January 28, 2007
I 've often looked at torn posters on urban walls in terms of faded dreams and desires; or rather the attempts by advertisers to represent our desires and dreams so that we identify with what they want us to buy. In this lacerated poster the desire is about romantic love in an instrumentalized world:
Mimmo Rotella, Casablanca, 1963-1983
Rotella calls the image a 'torn poster' decollages which he made from torn advertising posters. His décollages, which drew heavily on film imagery from the 1950s and 60s, were made by tearing layers of film posters stuck on canvas to recreate the appearance of peeling billboards.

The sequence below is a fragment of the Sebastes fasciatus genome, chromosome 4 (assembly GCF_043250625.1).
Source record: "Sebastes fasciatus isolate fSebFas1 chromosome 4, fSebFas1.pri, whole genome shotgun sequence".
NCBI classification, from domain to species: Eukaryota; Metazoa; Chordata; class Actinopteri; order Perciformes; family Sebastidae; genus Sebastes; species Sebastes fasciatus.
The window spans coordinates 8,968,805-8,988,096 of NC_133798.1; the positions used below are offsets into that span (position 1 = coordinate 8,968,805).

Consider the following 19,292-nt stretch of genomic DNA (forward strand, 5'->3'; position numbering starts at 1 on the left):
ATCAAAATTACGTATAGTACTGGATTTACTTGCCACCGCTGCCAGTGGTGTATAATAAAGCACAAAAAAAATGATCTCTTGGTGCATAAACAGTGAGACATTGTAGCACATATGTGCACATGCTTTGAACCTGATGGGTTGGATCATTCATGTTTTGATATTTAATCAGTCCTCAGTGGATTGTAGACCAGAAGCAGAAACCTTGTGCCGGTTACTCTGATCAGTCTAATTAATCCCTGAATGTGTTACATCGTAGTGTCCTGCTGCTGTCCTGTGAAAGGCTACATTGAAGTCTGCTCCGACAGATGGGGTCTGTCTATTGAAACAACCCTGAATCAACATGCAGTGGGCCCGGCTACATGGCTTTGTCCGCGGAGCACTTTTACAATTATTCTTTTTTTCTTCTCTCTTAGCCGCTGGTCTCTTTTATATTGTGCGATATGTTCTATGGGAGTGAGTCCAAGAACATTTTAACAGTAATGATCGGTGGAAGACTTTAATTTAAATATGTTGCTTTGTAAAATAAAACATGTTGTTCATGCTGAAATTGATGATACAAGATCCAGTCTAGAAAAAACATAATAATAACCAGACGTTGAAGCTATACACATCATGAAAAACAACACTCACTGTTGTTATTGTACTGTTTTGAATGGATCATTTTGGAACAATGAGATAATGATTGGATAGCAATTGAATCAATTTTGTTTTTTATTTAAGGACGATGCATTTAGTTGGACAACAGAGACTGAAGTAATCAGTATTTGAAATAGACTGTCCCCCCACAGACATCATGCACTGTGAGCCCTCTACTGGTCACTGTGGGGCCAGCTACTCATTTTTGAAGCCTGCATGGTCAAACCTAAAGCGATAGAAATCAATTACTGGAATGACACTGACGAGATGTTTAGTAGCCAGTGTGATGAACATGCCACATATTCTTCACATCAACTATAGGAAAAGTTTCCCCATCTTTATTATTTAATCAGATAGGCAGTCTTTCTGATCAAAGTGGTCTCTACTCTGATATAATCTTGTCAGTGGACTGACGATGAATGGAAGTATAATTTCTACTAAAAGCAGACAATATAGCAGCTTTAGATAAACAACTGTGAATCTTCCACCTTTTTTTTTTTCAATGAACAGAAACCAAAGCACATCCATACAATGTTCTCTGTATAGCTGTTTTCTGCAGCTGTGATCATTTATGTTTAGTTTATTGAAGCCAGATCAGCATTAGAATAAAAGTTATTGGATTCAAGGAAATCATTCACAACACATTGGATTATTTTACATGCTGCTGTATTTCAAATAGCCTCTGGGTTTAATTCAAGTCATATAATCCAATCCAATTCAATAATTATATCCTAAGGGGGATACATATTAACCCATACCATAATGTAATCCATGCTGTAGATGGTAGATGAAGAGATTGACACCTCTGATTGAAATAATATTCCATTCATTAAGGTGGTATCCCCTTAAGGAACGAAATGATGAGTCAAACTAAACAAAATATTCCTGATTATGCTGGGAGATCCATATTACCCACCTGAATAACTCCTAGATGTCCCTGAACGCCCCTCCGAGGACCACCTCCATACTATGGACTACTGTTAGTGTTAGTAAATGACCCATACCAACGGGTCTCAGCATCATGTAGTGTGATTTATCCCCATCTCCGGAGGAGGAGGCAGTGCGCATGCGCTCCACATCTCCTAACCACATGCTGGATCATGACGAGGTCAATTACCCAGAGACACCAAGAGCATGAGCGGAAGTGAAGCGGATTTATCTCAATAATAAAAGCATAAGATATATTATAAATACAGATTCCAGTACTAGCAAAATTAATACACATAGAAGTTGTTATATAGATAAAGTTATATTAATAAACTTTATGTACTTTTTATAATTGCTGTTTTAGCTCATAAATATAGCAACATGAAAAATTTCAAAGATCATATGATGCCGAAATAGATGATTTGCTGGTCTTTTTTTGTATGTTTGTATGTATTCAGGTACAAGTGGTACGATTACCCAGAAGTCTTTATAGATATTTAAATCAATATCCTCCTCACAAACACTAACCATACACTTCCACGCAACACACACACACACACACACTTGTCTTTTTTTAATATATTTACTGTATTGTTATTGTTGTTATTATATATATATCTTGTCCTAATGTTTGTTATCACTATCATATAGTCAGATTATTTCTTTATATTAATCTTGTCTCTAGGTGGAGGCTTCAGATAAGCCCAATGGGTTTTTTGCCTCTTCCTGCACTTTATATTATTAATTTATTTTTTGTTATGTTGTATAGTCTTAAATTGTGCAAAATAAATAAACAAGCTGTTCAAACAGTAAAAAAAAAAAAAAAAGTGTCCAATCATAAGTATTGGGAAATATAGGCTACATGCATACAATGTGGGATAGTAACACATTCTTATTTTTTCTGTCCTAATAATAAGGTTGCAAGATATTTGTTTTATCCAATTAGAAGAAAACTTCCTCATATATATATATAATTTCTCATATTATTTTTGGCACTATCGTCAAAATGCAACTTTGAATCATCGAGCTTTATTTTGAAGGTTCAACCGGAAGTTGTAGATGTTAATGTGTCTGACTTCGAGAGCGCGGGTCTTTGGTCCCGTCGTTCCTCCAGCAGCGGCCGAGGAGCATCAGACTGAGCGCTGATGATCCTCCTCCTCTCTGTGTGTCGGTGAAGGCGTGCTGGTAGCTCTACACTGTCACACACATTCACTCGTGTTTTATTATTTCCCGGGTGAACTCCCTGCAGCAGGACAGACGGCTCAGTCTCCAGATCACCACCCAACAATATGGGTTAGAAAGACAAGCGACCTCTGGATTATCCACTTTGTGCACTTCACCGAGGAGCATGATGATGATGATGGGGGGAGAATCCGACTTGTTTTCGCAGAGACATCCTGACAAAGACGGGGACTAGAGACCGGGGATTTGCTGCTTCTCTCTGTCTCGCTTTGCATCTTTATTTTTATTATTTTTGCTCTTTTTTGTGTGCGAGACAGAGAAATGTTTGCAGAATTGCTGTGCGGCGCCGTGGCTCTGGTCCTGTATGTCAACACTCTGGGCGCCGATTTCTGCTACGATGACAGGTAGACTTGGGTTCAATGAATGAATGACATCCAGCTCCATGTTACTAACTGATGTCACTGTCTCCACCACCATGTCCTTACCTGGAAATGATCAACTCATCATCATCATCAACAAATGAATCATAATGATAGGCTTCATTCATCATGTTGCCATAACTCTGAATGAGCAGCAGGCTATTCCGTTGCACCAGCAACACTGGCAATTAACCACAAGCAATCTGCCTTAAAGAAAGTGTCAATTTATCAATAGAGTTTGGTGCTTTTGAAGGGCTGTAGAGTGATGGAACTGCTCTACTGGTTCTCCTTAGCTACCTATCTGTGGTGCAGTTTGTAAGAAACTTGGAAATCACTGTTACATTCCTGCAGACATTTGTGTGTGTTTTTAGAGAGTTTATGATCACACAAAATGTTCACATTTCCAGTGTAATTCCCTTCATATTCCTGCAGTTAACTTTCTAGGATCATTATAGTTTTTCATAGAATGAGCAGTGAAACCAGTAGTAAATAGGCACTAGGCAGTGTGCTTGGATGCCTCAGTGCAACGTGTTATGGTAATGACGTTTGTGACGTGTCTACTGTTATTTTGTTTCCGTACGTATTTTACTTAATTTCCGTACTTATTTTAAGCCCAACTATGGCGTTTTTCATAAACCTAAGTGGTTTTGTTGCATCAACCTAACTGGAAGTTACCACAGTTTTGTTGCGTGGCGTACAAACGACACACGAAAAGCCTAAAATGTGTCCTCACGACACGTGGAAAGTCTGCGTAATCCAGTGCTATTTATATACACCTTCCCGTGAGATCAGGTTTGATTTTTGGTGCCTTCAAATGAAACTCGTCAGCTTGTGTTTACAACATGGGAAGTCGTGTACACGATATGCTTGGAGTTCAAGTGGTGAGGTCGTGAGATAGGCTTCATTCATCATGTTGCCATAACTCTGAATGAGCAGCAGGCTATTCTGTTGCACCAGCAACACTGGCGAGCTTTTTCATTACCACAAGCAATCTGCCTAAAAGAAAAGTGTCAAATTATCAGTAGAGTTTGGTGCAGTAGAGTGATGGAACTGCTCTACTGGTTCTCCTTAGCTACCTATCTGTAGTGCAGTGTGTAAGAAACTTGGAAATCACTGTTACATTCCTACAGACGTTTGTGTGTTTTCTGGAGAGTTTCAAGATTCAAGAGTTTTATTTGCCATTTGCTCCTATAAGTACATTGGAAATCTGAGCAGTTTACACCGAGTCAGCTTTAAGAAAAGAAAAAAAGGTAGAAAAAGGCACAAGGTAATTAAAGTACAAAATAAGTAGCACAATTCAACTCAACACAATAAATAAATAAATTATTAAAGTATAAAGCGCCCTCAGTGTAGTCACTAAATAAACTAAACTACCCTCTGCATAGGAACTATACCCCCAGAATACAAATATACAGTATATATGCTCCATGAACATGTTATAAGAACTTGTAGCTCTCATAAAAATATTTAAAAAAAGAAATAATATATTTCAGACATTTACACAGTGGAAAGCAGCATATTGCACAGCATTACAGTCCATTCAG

I went through a period of crisis  and then,in the middle of it, I was impressed by the walls covered with torn handbills. I was literally fascinated because I thought then that painting was finished and that is was necessary to find something new, lively, and to the point. And so that evening I began to tear these handbills down, rip them down from the walls, and take them back to my studio where I would put them back together and leave them just as they were, just as i saw them.This was décollages were born".
The film imagery meant that Rotella is interpreted as a pioneer of European Pop art.
The walls of our cities cvan be interpreted as an open book where one can ‘read’ the images of a continuously evolving history.